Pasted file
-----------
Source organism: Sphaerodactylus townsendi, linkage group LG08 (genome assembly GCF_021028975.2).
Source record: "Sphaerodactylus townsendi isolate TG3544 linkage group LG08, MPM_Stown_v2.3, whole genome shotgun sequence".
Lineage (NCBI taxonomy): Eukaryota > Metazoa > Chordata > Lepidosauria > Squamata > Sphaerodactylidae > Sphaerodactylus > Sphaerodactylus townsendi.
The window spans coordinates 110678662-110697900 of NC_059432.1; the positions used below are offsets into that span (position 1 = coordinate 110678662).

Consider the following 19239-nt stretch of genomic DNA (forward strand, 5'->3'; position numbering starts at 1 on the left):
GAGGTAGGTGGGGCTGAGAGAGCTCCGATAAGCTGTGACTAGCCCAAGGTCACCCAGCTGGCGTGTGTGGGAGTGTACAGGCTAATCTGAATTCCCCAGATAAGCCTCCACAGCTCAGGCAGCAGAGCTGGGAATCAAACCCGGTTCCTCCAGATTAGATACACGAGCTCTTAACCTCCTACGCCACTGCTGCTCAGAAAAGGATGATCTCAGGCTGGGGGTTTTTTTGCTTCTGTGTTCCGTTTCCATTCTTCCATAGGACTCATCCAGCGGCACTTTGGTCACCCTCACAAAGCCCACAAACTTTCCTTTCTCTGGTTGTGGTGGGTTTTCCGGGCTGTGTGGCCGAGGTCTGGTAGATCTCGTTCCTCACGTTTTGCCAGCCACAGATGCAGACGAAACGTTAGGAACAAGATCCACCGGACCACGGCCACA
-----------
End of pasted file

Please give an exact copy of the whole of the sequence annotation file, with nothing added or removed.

Source organism: Sphaerodactylus townsendi, linkage group LG08 (genome assembly GCF_021028975.2).
Source record: "Sphaerodactylus townsendi isolate TG3544 linkage group LG08, MPM_Stown_v2.3, whole genome shotgun sequence".
Lineage (NCBI taxonomy): Eukaryota > Metazoa > Chordata > Lepidosauria > Squamata > Sphaerodactylidae > Sphaerodactylus > Sphaerodactylus townsendi.
The window spans coordinates 110678662-110697900 of NC_059432.1; the positions used below are offsets into that span (position 1 = coordinate 110678662).

Consider the following 19239-nt stretch of genomic DNA (forward strand, 5'->3'; position numbering starts at 1 on the left):
GAGGTAGGTGGGGCTGAGAGAGCTCCGATAAGCTGTGACTAGCCCAAGGTCACCCAGCTGGCGTGTGTGGGAGTGTACAGGCTAATCTGAATTCCCCAGATAAGCCTCCACAGCTCAGGCAGCAGAGCTGGGAATCAAACCCGGTTCCTCCAGATTAGATACACGAGCTCTTAACCTCCTACGCCACTGCTGCTCAGAAAAGGATGATCTCAGGCTGGGGGTTTTTTTGCTTCTGTGTTCCGTTTCCATTCTTCCATAGGACTCATCCAGCGGCACTTTGGTCACCCTCACAAAGCCCACAAACTTTCCTTTCTCTGGTTGTGGTGGGTTTTCCGGGCTGTGTGGCCGAGGTCTGGTAGATCTCGTTCCTCACGTTTTGCCAGCCACAGATGCAGACGAAACGTTAGGAACAAGATCCACCGGACCACGGCCACA